Israel's Labor Party has adopted a new platform offering the Palestinians parts of Jerusalem and joint administration of disputed holy sites — the most explicit program of compromise laid out before an election by a major Israeli party.
Labor officials Friday confirmed the content of the platform, which formalizes campaign promises made by party chief Amram Mitzna ahead of the Jan. 28 elections.
As prime minister, Mitzna would withdraw immediately from the Gaza Strip without preconditions and resume peace talks with the Palestinians, the program says. If there is no agreement after a year, Israel will withdraw from considerable parts of the West Bank and draw its own "security border."
Palestinian Cabinet Minister Saeb Erekat said Labor's plans were a "step in the right direction."
"I hope they will cut the long story short and start telling the Israeli people that the road to peace is to end the occupation and withdraw," Erekat said.
Labor continues to trail Prime Minister Ariel Sharon's hawkish Likud Party. However, polls published Friday indicated that Likud was losing some ground because of a corruption scandal involving allegations of bribery in internal party elections. In two surveys, Likud lost 10 percent of its strength in just a week.
The Palestinian Elections Commission, meanwhile, formally recommended to Yasser Arafat that the Palestinian leader postpone a vote set for Jan. 20 until after Israeli troops withdraw from West Bank towns. Arafat said his Cabinet would decide Sunday.
In new violence Friday, an Israeli rabbi was shot and killed in Gaza while driving with his wife and six children from a cluster of Jewish settlements. The radical Islamic Jihad group claimed responsibility for the shooting in a phone call to The Associated Press.
In Gaza, Israeli tanks entered the town of Deir al-Balah in the center of the strip, surrounding the house of an activist in the Al-Aqsa Martyrs Brigade, a militia linked to Arafat's Fatah movement. Troops failed to capture the man.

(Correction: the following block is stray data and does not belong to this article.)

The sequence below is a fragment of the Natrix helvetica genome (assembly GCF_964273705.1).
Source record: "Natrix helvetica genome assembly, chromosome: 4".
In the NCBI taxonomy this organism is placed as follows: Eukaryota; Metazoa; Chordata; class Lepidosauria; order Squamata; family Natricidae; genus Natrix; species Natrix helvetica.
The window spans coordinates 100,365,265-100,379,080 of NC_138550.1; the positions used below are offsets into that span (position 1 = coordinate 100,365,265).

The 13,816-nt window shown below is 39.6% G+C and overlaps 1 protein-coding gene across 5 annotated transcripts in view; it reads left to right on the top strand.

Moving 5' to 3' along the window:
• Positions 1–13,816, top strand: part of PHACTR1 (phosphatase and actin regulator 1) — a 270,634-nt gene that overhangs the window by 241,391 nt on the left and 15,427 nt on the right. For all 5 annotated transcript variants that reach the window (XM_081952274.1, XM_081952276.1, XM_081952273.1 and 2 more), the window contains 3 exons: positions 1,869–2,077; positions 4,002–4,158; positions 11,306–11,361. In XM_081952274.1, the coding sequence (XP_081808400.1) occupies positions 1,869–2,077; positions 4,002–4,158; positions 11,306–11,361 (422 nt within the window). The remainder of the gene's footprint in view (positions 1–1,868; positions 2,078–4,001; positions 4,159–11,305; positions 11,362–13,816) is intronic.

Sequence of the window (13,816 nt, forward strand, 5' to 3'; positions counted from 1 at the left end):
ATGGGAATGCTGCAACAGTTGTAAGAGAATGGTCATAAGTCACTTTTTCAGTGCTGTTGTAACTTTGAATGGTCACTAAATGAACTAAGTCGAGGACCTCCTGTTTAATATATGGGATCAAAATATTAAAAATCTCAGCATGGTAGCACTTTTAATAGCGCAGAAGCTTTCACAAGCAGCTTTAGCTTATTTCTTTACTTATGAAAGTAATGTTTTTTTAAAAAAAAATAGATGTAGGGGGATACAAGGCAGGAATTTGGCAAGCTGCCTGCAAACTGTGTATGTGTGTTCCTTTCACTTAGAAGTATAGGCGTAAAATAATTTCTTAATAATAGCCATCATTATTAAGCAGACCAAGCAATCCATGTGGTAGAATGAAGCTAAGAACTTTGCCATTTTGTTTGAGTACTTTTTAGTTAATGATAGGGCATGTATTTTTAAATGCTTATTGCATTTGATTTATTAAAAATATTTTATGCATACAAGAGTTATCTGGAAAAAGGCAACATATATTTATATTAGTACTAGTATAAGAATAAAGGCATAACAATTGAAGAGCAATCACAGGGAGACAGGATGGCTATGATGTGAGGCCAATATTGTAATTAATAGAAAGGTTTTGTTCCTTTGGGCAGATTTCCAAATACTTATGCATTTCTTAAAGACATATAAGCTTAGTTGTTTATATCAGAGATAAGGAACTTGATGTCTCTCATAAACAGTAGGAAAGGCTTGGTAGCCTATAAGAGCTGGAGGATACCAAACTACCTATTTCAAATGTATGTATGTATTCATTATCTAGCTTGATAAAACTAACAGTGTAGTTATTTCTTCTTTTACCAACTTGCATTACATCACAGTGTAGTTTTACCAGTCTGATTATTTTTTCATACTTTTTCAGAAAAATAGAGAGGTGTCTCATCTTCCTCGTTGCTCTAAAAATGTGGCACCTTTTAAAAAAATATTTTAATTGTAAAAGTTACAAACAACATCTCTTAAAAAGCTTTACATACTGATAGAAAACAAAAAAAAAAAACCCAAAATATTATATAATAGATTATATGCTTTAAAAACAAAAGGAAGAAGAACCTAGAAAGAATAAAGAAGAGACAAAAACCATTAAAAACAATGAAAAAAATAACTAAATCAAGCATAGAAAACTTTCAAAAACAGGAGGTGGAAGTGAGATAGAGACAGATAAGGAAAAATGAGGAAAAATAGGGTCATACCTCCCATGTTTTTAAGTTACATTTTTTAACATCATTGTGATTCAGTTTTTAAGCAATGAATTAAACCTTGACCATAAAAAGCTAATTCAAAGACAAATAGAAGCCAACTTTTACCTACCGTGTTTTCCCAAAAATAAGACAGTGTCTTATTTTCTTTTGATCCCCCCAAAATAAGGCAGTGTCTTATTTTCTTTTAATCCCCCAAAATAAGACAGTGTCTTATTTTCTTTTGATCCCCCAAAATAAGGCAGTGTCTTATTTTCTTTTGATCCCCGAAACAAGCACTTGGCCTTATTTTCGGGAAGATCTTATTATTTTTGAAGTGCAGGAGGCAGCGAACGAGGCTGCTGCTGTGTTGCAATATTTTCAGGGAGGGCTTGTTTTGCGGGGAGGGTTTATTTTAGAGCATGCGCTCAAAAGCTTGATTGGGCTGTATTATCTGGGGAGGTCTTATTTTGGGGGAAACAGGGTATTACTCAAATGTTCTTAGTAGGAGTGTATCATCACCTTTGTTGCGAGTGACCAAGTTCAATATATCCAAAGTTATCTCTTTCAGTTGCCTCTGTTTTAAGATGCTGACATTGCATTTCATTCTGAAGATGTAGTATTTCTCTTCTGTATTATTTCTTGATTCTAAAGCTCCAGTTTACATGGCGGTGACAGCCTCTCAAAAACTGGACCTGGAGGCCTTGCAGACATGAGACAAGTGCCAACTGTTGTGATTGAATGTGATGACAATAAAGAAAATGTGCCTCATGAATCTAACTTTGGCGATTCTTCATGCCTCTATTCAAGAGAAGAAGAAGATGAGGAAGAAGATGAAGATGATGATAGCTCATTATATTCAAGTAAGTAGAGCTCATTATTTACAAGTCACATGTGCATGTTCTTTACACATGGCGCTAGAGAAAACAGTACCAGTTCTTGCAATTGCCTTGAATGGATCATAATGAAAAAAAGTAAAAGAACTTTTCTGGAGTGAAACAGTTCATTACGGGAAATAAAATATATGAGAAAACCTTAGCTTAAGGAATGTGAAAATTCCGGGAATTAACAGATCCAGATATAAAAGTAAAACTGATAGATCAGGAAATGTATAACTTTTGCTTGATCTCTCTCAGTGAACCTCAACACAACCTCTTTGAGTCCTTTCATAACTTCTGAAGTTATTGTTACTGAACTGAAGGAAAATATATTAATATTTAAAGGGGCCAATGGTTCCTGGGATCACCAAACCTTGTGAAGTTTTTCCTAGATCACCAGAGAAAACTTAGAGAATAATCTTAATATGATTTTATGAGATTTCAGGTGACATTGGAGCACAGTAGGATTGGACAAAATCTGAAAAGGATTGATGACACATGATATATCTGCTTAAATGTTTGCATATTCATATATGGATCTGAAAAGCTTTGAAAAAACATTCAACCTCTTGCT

Gun battles there left one Palestinian killed, Palestinians said. The Israeli military said soldiers hit several armed Palestinians. An army spokesman also said searches of homes turned up caches of weapons and explosives.
The new Labor platform was adopted Thursday after weeks of discussions among 150 party officials, including local leaders and legislators, said party spokeswoman Maya Ben-Gal.
It was the first time Labor addressed in detail how it plans to end the conflict with the Palestinians, especially concerning the explosive issue of Jerusalem. In 1999 elections, then-party leader Ehud Barak stuck to vague statements, usually emphasizing what concessions he would not make, in hopes of attracting centrist voters.
Mitzna's program says that in a peace deal, Arab neighborhoods of Jerusalem should fall under Palestinian rule and Jewish areas should remain with Israel. The key disputed holy site, the Al Aqsa Mosque compound or Temple Mount, either should come under joint administration or be governed in another mutually acceptable arrangement, Ben-Gal said, citing the document.
In peace talks at Camp David in the summer of 2000, Barak offered the Palestinians a foothold in Jerusalem. The dispute over Jerusalem holy sites emerged as a major sticking point, with the Palestinians insisting on sovereignty over the mosque compound. Sharon vehemently opposes any concessions in Jerusalem.
Labor also would redirect $3 billion in funding for Jewish settlements to poor communities in Israel.
The Labor platform does not detail the scope of its proposed West Bank withdrawal, in the event that peace talks fail.
The Maariv daily said a team of senior army reserve officers already has prepared a West Bank map showing which settlements would be uprooted.
Under the plan, Israel would retain 35 percent of the West Bank, including areas where 160,000 Jewish settlers live, Maariv said. About 35,000 settlers would be removed from their homes, while 55,000 Palestinians would live under Israeli rule.
The Palestinians were given full or partial control of 42 percent of the West Bank under interim peace accords that crumbled during the current fighting. Israeli troops presently are deployed throughout the West Bank.
Maariv said the map was prepared by Danny Yatom, former chief of the intelligence service Mossad, and awaits Mitzna's final approval. Ben-Gal said she was aware of some proposals being floated, and referred questions to Yatom, who was not immediately available for comment.
Sharon rejects unilateral moves and has also spoken out against dismantling any settlement. In previous governments, Sharon himself was responsible for creating and nurturing many of the settlements Mitzna would evacuate.
The Palestinians demand evacuation of all settlements, which they consider an encroachment on their land.